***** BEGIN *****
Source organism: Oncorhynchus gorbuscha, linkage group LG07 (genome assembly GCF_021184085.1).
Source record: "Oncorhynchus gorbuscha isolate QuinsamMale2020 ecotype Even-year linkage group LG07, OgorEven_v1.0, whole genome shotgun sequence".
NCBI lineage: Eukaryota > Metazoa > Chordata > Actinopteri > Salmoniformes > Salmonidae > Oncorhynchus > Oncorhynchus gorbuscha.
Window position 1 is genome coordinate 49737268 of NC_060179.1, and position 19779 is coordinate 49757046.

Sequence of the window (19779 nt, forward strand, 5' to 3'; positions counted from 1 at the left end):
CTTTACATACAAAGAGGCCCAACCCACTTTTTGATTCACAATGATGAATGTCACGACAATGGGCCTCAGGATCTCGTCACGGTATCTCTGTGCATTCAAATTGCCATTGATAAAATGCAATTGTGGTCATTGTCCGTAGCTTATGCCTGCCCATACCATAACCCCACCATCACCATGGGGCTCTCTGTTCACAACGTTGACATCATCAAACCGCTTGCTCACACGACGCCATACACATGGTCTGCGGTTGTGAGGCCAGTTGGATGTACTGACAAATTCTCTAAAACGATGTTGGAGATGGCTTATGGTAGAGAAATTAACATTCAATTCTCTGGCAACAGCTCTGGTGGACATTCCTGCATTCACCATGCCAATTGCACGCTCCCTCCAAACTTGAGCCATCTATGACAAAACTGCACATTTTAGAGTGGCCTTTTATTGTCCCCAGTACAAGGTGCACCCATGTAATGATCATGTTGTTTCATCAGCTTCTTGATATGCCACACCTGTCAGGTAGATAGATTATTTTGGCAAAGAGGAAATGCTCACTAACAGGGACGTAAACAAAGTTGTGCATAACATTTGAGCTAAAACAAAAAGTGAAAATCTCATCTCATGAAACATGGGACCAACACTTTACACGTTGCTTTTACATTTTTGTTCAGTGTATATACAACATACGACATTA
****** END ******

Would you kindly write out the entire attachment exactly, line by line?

Source organism: Oncorhynchus gorbuscha, linkage group LG07 (genome assembly GCF_021184085.1).
Source record: "Oncorhynchus gorbuscha isolate QuinsamMale2020 ecotype Even-year linkage group LG07, OgorEven_v1.0, whole genome shotgun sequence".
NCBI lineage: Eukaryota > Metazoa > Chordata > Actinopteri > Salmoniformes > Salmonidae > Oncorhynchus > Oncorhynchus gorbuscha.
Window position 1 is genome coordinate 49737268 of NC_060179.1, and position 19779 is coordinate 49757046.

Sequence of the window (19779 nt, forward strand, 5' to 3'; positions counted from 1 at the left end):
CTTTACATACAAAGAGGCCCAACCCACTTTTTGATTCACAATGATGAATGTCACGACAATGGGCCTCAGGATCTCGTCACGGTATCTCTGTGCATTCAAATTGCCATTGATAAAATGCAATTGTGGTCATTGTCCGTAGCTTATGCCTGCCCATACCATAACCCCACCATCACCATGGGGCTCTCTGTTCACAACGTTGACATCATCAAACCGCTTGCTCACACGACGCCATACACATGGTCTGCGGTTGTGAGGCCAGTTGGATGTACTGACAAATTCTCTAAAACGATGTTGGAGATGGCTTATGGTAGAGAAATTAACATTCAATTCTCTGGCAACAGCTCTGGTGGACATTCCTGCATTCACCATGCCAATTGCACGCTCCCTCCAAACTTGAGCCATCTATGACAAAACTGCACATTTTAGAGTGGCCTTTTATTGTCCCCAGTACAAGGTGCACCCATGTAATGATCATGTTGTTTCATCAGCTTCTTGATATGCCACACCTGTCAGGTAGATAGATTATTTTGGCAAAGAGGAAATGCTCACTAACAGGGACGTAAACAAAGTTGTGCATAACATTTGAGCTAAAACAAAAAGTGAAAATCTCATCTCATGAAACATGGGACCAACACTTTACACGTTGCTTTTACATTTTTGTTCAGTGTATATACAACATACGACATTA